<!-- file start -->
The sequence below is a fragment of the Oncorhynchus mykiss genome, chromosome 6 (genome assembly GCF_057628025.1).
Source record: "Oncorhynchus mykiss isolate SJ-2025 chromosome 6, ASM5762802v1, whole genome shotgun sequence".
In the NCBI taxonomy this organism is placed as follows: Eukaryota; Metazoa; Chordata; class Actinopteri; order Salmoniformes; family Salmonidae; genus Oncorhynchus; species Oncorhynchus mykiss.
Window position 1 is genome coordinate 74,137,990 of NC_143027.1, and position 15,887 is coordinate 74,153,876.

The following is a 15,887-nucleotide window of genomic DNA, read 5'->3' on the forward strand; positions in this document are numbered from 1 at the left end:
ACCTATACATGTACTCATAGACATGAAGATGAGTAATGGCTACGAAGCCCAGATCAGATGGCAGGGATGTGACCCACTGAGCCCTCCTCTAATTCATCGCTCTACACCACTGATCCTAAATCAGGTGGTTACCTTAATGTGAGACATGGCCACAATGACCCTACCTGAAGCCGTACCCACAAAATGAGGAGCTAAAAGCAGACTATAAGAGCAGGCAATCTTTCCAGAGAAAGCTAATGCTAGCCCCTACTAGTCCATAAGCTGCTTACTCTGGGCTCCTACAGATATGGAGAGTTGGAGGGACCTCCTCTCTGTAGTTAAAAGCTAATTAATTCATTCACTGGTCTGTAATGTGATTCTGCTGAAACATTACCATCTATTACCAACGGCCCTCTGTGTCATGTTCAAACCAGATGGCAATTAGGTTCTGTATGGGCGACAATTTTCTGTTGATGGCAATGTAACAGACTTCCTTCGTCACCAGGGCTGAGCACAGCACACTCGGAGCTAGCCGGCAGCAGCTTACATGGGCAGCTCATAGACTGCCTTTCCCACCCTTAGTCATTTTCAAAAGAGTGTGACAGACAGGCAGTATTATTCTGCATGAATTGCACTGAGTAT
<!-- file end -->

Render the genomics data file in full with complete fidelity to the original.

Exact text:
The sequence below is a fragment of the Oncorhynchus mykiss genome, chromosome 6 (genome assembly GCF_057628025.1).
Source record: "Oncorhynchus mykiss isolate SJ-2025 chromosome 6, ASM5762802v1, whole genome shotgun sequence".
In the NCBI taxonomy this organism is placed as follows: Eukaryota; Metazoa; Chordata; class Actinopteri; order Salmoniformes; family Salmonidae; genus Oncorhynchus; species Oncorhynchus mykiss.
Window position 1 is genome coordinate 74,137,990 of NC_143027.1, and position 15,887 is coordinate 74,153,876.

The following is a 15,887-nucleotide window of genomic DNA, read 5'->3' on the forward strand; positions in this document are numbered from 1 at the left end:
ACCTATACATGTACTCATAGACATGAAGATGAGTAATGGCTACGAAGCCCAGATCAGATGGCAGGGATGTGACCCACTGAGCCCTCCTCTAATTCATCGCTCTACACCACTGATCCTAAATCAGGTGGTTACCTTAATGTGAGACATGGCCACAATGACCCTACCTGAAGCCGTACCCACAAAATGAGGAGCTAAAAGCAGACTATAAGAGCAGGCAATCTTTCCAGAGAAAGCTAATGCTAGCCCCTACTAGTCCATAAGCTGCTTACTCTGGGCTCCTACAGATATGGAGAGTTGGAGGGACCTCCTCTCTGTAGTTAAAAGCTAATTAATTCATTCACTGGTCTGTAATGTGATTCTGCTGAAACATTACCATCTATTACCAACGGCCCTCTGTGTCATGTTCAAACCAGATGGCAATTAGGTTCTGTATGGGCGACAATTTTCTGTTGATGGCAATGTAACAGACTTCCTTCGTCACCAGGGCTGAGCACAGCACACTCGGAGCTAGCCGGCAGCAGCTTACATGGGCAGCTCATAGACTGCCTTTCCCACCCTTAGTCATTTTCAAAAGAGTGTGACAGACAGGCAGTATTATTCTGCATGAATTGCACTGAGTAT